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Tuesday, December 16, 2014

Krio: Creole language of Sierra Leone

Krio, a creole language credited with unifying most if not all of Sierra Leone is thought to have originated during the Trans-Atlantic slave trade and over time developed as a method of communication between newly freed African slaves, as well as returned British and American Blacks, West Indians, and natives originally from the African Coast who settled in the West African nation during the early to mid-19th century.

Sign before entering the British Slave Castle ruins.  Dr. Turner took this image while conducting field work in Bunce Island, Sierra Leone, 1951. Lorenzo Dow Turner papers, 1895-1972, Anacostia Community Museum Archives, Smithsonian Institution, gift of Lois Turner Williams. 

Linguist Lorenzo Dow Turner had a special interest in the Krio language due to its history and structure, and similarity to the Gullah language spoken in America. Turner was fascinated with the origins of the African diaspora in countries like America and Brazil so Turner focused his scholarship on drawing conclusions and highlighting the similarities of commonly associated patterns of speech, processes of thought, and ways of life so typically exemplified in Black communities in the West.

In 1951 Turner conducted fieldwork in Sierra Leone.  In the backdrop of Turner’s visit was the founding of the SLPP, the Sierra Leone’s People’s party, whose members had advocated for the political independence of the Protectorate, and who would later come to dominate the political arena in Sierra Leone late into the 1960s. Present among the throng of political unrest, Turner was not only able to capture the underlining social, political, and economic issues occurring in West Africa but interview one of the most  influential African linguists in Sierra Leone: Thomas Leighton Decker.

In interviewing Decker and other informants, Turner was able to discover and examine the linguistic components of the Krio language, a language that is today spoken by more than 90% of the population of Sierra Leone. In his field notebook, Dr. Turner compiled notes relating to syntax, morphology, and semantic structures as well as the etymology of words and phrases most commonly associated with Krio speaking people.     Later he produced two Krio texts An Anthology of Krio Folklore and Literature, with Notes and Inter-linear Translations in English (1963) and Krio Texts: With Grammatical Notes and Translations in English (1965).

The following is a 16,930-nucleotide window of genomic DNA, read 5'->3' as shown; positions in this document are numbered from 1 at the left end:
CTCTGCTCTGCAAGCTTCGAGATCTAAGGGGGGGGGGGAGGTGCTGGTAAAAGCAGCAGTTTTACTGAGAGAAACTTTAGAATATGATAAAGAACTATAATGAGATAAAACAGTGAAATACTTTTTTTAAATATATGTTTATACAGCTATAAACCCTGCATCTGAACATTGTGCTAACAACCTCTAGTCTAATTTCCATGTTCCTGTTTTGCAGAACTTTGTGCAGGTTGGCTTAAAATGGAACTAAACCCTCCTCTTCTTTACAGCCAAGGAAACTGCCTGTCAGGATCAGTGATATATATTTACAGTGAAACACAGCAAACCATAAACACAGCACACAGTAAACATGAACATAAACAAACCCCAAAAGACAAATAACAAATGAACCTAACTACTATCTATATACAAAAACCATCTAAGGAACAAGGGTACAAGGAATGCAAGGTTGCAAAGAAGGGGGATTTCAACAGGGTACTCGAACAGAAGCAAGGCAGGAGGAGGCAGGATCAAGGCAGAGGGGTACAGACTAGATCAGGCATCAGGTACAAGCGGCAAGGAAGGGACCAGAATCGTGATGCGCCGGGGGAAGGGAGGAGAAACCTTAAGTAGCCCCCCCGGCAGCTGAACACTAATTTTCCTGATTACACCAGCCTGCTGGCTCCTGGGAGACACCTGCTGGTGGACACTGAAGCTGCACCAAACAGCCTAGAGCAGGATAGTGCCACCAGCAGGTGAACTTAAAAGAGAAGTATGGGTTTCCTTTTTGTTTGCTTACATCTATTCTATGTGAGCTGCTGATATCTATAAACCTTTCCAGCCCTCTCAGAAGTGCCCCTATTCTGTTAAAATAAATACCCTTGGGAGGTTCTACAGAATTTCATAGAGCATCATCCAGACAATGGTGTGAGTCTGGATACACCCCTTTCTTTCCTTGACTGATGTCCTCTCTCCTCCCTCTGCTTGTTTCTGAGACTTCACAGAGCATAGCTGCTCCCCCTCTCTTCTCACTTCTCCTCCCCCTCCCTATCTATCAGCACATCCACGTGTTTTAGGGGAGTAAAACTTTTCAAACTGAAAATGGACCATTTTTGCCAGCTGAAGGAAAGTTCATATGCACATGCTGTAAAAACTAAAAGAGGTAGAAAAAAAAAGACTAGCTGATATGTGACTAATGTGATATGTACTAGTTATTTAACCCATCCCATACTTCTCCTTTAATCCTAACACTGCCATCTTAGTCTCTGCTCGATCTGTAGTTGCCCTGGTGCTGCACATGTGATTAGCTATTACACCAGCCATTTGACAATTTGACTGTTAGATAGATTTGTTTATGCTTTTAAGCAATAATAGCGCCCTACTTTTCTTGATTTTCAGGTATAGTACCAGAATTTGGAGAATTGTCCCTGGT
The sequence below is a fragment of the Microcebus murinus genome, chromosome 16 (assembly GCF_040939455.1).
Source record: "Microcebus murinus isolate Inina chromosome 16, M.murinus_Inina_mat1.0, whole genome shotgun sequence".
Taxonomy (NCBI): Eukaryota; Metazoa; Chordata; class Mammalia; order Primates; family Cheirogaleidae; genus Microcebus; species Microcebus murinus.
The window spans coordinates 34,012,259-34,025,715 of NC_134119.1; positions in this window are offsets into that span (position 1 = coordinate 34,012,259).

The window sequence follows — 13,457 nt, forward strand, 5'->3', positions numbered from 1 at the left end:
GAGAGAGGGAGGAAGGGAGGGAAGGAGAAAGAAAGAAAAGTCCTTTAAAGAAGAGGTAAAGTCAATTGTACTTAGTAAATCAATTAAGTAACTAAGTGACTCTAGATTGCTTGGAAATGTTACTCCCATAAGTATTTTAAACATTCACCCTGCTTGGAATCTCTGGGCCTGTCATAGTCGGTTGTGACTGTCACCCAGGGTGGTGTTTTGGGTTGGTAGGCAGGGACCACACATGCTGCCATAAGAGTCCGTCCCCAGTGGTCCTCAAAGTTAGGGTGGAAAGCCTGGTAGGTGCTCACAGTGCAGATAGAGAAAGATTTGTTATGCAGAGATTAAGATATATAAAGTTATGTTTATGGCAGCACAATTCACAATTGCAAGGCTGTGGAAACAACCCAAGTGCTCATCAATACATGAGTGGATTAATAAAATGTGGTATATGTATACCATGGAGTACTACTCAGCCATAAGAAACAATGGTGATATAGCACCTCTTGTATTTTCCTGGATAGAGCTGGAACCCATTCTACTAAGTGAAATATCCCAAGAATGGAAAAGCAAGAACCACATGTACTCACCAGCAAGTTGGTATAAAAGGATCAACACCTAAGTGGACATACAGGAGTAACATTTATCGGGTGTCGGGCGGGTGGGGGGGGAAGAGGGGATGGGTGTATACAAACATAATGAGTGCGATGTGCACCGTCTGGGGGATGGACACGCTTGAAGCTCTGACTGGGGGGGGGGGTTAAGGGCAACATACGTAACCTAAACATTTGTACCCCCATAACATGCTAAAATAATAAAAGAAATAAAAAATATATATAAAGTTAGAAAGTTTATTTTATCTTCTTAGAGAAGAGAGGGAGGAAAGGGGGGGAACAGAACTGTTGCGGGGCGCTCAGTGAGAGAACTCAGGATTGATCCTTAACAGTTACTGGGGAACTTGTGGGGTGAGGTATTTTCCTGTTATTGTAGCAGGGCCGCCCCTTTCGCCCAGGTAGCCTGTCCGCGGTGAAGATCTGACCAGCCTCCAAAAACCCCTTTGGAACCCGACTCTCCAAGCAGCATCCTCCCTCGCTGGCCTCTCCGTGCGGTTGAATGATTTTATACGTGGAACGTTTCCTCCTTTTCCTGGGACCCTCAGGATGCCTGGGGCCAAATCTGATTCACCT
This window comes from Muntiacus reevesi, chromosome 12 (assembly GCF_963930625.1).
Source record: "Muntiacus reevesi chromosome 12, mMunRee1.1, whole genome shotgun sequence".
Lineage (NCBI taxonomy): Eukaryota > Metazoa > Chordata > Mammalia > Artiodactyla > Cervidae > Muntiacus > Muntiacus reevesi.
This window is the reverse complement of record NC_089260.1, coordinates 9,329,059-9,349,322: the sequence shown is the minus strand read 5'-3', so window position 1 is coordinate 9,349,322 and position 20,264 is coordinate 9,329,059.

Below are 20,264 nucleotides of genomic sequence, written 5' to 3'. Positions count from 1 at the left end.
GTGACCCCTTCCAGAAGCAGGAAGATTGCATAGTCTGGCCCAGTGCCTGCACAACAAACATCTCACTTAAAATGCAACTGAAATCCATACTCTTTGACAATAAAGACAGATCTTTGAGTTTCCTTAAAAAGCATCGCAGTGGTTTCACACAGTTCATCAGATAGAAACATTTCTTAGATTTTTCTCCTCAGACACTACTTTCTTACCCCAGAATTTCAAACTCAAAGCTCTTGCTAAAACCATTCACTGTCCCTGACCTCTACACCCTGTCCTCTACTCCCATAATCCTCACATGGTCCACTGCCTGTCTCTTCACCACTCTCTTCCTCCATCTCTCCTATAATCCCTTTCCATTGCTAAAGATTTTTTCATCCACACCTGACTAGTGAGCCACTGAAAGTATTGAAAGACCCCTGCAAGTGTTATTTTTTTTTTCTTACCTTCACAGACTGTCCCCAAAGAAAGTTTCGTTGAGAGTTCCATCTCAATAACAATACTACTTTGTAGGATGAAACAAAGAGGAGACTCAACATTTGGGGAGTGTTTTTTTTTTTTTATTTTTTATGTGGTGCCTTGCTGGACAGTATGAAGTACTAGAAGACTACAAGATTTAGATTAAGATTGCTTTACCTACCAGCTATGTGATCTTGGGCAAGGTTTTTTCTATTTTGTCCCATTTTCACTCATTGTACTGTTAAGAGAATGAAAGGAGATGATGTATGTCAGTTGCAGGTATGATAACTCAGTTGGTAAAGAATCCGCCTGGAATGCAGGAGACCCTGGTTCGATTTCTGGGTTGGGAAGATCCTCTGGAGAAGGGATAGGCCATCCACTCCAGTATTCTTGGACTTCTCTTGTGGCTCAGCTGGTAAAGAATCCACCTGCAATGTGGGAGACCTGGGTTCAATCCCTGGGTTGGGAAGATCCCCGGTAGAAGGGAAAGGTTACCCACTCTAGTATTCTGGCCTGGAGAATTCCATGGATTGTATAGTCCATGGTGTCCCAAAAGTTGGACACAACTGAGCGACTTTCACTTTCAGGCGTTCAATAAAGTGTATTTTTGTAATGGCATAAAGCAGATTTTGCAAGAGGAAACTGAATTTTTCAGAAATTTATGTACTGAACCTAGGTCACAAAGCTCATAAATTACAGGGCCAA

Dr. Turner recorded this unidentified Creole informant  while conducting field work in Freetown, Sierra Leone, 1951. Lorenzo Dow Turner papers, 1895-1972, Anacostia Community Museum Archives, Smithsonian Institution, gift of Lois Turner Williams. 
Dr. Turner also used his research to develop education programs, lectures and courses for students, and he used the political crisis and conflicts in Sierra Leone and various other African states during his travels as a means to build upon his studies. By focusing on the expressions of language found in African proverbs and folklore, Turner was able to open doors that enabled further exploration of African culture.  The results of his fieldwork enabled him to place the importance of various African languages, customs and dialects on par with European languages.

Scroll through the pages of Turner’s Freetown Creole field notebook to transcribe and discover similarities between Krio and other creole languages.

Lorenzo Dow Turner's field notebook, Freetown Creole, Sierra Leone, B.W.A., October 1951.  Lorenzo Dow Turner papers, 1895-1972, Anacostia Community Museum Archives, Smithsonian Institution, gift of Lois Turner Williams.  

Bremacha LaGuerre
Anacostia Community Museum Archives, Volunteer

1 comment:

  1. tha african languages are dying we need to find ways to resurrect them